NATIONAL HARBOR — Sri Lanka, an island nation in the Indian Ocean the size of West Virginia, has become another flashpoint in regional naval competition.

That’s because in December, Sri Lanka turned over the strategic port in the southern city of Hambantota to a Chinese company on a 99-year lease. The deal, which allowed the country of 20 million to lessen its debts to China, marked another toehold for Beijing in the heart of the Indian Ocean.

The Sri Lankan government officially sold an 80 percent stake in the Hambantota port to a Chinese state-owned company on Dec. 9 after falling behind in repaying $1.5 billion borrowed from Beijing to build it. That prompted complaints the deal was too favorable to Beijing and fueled concerns about Sri Lanka’s soveignty.

The port is expected to play a key role in China’s Belt and Road initiative, which will link ports and roads between China and Europe. It’s been touted in the Chinese press as attracting further foreign investment and launching factories.

India, considered a rival with China, has reacted to the deal with suspicion, prompting Sri Lankan officials to repeatedly offer assurances the port will not be used by the Chinese military.

On Monday at the sprawling Sea-Air-Space Expo outside Washington, D.C., the naval attaché of the Sri Lankan Embassy in the United States, Rear Admiral Dharmendra Wettewa, repeated the assurances his government has made to India, that there would be no foreign military activity at Hambantota.

“We have to walk the talk,” he said, adding that, “The Sri Lankan government needs to be as transparent as possible... You will see that happening.”

Under the administration of President Mahinda Rajapaksa, since voted out in 2015, Sri Lanka extended billions of dollars in loans for mega infrastructure projects. But the Chinese investment has fueled protests and police clashes, over what critics see as Beijing’s excessive demands and unfavorable financing.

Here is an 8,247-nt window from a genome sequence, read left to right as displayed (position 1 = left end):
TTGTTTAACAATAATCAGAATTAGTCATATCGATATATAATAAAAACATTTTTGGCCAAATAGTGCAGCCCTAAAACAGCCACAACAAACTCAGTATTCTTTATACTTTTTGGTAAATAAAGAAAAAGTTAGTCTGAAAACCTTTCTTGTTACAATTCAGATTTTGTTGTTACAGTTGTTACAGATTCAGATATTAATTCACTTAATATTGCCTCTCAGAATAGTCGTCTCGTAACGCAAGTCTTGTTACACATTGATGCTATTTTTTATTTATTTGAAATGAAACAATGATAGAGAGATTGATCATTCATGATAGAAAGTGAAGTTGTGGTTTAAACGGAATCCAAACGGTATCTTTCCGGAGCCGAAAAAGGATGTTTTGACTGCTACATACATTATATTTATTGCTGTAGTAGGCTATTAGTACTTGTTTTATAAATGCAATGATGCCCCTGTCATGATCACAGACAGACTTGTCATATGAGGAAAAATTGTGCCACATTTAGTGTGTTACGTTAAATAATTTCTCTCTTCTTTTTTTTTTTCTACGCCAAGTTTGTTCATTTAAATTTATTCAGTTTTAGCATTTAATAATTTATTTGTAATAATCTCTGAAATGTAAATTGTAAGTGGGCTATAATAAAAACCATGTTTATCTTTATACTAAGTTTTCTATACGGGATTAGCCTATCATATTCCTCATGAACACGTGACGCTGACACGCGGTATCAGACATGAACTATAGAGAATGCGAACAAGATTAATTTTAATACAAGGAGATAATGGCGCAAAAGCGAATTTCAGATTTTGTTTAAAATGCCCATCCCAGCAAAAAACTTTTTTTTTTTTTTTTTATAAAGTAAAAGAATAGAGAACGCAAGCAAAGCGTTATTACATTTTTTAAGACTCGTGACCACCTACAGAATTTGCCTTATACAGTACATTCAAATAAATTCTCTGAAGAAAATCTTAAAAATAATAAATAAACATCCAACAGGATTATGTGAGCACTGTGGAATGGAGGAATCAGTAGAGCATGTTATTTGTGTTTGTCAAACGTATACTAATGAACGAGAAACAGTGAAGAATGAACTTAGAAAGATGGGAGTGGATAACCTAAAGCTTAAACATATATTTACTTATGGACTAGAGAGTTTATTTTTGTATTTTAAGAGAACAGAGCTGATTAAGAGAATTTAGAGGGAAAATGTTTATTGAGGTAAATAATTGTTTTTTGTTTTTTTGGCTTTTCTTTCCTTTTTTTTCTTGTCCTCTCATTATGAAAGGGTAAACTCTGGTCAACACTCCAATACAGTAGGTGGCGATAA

Wettewa said on the panel about international maritime cooperation, beside U.S., Australian and Italian naval officials, that his country has no definitive military agreement with China, but there is a commercial relationship.

Sri Lanka has no special military relationship with any country, he added, but has strong lateral partnerships with India, Pakistan, Japan, Australia and the United States.

On the commercial side, China has made a lot of investment in Sri Lanka, Wettewa acknowledged.

In late February, The Sri Lankan chief of defense staff, Adm. Ravindra Wijegunaratne, reportedly assured India that the Hambantota for would not be given to any foreign navy. He reportedly made the remarks at an Indo-Pacific Regional Dialogue, in the presence of Indian Defence Minister Nirmala Sitharaman.

“There had been this widespread claim about the port being earmarked to be used as a military base,” Wijegunaratne is reported to have said. “I can assure you in this forum that no action, whatsoever will be taken in our harbour or in our waters that jeopardises India’s security concerns.”

The comments came a month after Sitharaman publicly raised doubts about whether that China would confine itself only to port activities.

“Whether China will confine itself to only port activities in Hambantota port is a question,” The Hindu newspaper quoted her as saying, “and I do not want to say anything further.”

The Associated Press contributed to this report.

Joe Gould was the senior Pentagon reporter for Defense News, covering the intersection of national security policy, politics and the defense industry. He had previously served as Congress reporter.

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